Sony BDPS480B Blu Ray Player Review
Review: We go hands on with the Sony BDPS480B
Gaining the coveted 5 stars when reviewed in the June 2011 issue of ‘What Hi Fi?’ this Blu Ray player has been specifically designed to handle the Internet, 3D and DVD all with the greatest of ease. It can also cut through bone, just like butter, (but only if you’re watching ‘Machete’ on it). But is it indispensable or merely expendable? We dispatched our reviewer to find out.
Today’s Blu Ray players are getting smaller and smaller, which is useful for space reasons and better from both a consumer standpoint (there’s less to pay for) and an environmental one. This is only an uncomfortable irony if you happen to be watching ‘Gulliver’s Travels’ on Blu Ray. Joking aside, the BDPS480B is pretty small, measuring 19.9 x 43 x 3.6 cm and weighing in at an anorexic 1.7 kg. In today’s world, it pays to be space conscious when it comes to home entertainment, as more content is available, at a lower price, than at any other time in history.
Because it is a Blu Ray player first and foremost, your Sony BDPS480B will enable superior picture and sound quality, bringing you closer than ever to home cinema. However, I should point out that this will only achieve full potential if hooked up to a decent surround sound system and a 1080p HD TV.
This model will connect to the Internet, allowing you to surf the net on your TV the same way you would with your computer and it’s WiFi connection interfaces easily and efficiently with your home broadband.
The Sony BDPS480B also comes equipped with two USB ports, which are great for connecting memory sticks or portable hard drives in order to watch downloaded or user-generated content. They can also connect your Blu Ray player to digital cameras in order to watch your home movies, or show friends your holiday snaps.
And yes, you can use your mobile phone as a remote (Apple and Android only).
Upon its release at the beginning of last year, this player cost £330, which is, frankly, a bit steep. However, right now you can buy it for £90 (not including postage), which is actually a pretty good deal. Amazon’s marketplace also has it available for as low as £70, which is even better.
I’m pretty sceptical when it comes to 3D, so I’m not sold by the manufacturer’s boast that it represents “the new generation of home entertainment”. Luckily, you don’t need to watch everything in 3D, so this is still a worthwhile product for all you 3D doubters out there.
You can access any number of apps, which are perfect for streaming Internet content and do so very well. This means that you can catch up on last night’s ‘Mock The Week’ with the iPlayer app, but still enjoy new episodes of ‘Jake & Amir’ via the YouTube app.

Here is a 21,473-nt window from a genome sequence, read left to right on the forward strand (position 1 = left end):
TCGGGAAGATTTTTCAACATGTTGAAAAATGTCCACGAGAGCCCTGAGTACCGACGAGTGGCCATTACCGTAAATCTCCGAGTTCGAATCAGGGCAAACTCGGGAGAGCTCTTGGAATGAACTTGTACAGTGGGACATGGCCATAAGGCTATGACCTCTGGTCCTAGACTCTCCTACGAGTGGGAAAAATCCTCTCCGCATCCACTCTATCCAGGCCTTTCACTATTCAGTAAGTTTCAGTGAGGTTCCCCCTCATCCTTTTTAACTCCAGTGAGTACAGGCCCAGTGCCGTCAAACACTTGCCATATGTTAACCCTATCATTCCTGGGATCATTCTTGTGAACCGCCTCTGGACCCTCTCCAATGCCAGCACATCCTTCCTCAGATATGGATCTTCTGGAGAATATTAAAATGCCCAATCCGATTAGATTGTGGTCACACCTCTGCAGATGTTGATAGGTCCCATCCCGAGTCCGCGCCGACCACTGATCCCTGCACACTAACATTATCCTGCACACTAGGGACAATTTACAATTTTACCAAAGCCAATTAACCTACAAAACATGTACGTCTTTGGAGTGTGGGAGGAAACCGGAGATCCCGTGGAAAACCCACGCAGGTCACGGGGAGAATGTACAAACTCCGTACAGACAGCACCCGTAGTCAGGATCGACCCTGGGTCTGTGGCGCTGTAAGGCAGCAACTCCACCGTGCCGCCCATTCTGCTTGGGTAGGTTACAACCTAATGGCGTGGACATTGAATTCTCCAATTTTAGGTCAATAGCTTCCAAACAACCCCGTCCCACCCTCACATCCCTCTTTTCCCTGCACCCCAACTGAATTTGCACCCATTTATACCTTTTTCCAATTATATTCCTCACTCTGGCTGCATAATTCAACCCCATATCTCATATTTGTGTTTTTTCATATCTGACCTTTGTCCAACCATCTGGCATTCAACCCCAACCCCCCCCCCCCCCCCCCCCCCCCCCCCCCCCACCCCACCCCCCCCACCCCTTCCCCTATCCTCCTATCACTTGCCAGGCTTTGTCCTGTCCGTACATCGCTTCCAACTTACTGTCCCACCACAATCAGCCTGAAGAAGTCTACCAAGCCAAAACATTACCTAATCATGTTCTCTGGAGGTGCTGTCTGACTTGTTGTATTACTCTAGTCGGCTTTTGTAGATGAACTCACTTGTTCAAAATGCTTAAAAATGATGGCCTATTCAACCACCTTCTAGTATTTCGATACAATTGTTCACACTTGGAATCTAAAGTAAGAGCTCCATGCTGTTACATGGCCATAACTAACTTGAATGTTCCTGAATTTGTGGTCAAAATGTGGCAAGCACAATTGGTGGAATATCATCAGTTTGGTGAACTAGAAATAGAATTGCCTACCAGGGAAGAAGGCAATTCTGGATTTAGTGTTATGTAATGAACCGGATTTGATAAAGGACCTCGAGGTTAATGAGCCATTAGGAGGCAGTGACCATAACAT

The Sony BDPS480B boosts the quality of DVDs to a very high standard indeed, which means that you won’t need to go about replacing your entire film collection with Blu Ray discs (which, lets face it, if you can afford to do that in this recession, you must be golfing with the Prime Minister this weekend).
The Amazon reviews for this particular model are really very good. UK-based user ‘Steve’ says that he (I’m assuming he is a ‘he’) bought this to take the stress off of his overworked PS3. He goes on to say that the overall performance is better. Another fellow Brit says that the WiFi is actually only accessible by the purchase of an optional dongle, I have to say that I didn’t notice this during the review and it is not clearly marked on most websites, so I’m grateful to him for pointing it out.
‘Dan 46’ had a different story, however. When (s)he connected to a slightly older (yet still HD) TV, (s)he discovered that the resolution reverts to that of regular DVD, effectively wasting the money that was spent on it. It is worth noting that this is a common complaint among first time Blu Ray buyers and one that is worth your consideration.
Other reviews centre on the lack of connection cables included, which, when you consider also the absent dongle, is actually quite disappointing.
This is a good player. At under £100 it is reliable and high tech. This is one that certainly won’t steer you wrong. If, however, you aren’t all that thrilled about 3D, you can knock £20 (or even £30) off the asking price by buying a 2D version, which is a viable option that could save you money. Overall, the asking price is fair and the performance is very nice indeed.